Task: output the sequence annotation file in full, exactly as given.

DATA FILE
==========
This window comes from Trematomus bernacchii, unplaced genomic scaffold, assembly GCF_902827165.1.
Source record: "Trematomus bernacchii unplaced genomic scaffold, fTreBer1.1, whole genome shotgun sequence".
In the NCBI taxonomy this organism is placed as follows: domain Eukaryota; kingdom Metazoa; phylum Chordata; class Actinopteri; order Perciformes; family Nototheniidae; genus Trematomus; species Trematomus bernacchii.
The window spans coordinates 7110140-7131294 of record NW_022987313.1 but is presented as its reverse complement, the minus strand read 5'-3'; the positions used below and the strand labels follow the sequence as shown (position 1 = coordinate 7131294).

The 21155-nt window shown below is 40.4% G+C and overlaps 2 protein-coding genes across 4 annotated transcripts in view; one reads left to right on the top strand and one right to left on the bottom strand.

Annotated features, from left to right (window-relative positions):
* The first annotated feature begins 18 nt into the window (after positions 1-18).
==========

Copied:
This window comes from Trematomus bernacchii, unplaced genomic scaffold, assembly GCF_902827165.1.
Source record: "Trematomus bernacchii unplaced genomic scaffold, fTreBer1.1, whole genome shotgun sequence".
In the NCBI taxonomy this organism is placed as follows: domain Eukaryota; kingdom Metazoa; phylum Chordata; class Actinopteri; order Perciformes; family Nototheniidae; genus Trematomus; species Trematomus bernacchii.
The window spans coordinates 7110140-7131294 of record NW_022987313.1 but is presented as its reverse complement, the minus strand read 5'-3'; the positions used below and the strand labels follow the sequence as shown (position 1 = coordinate 7131294).

The 21155-nt window shown below is 40.4% G+C and overlaps 2 protein-coding genes across 4 annotated transcripts in view; one reads left to right on the top strand and one right to left on the bottom strand.

Annotated features, from left to right (window-relative positions):
* The first annotated feature begins 18 nt into the window (after positions 1-18).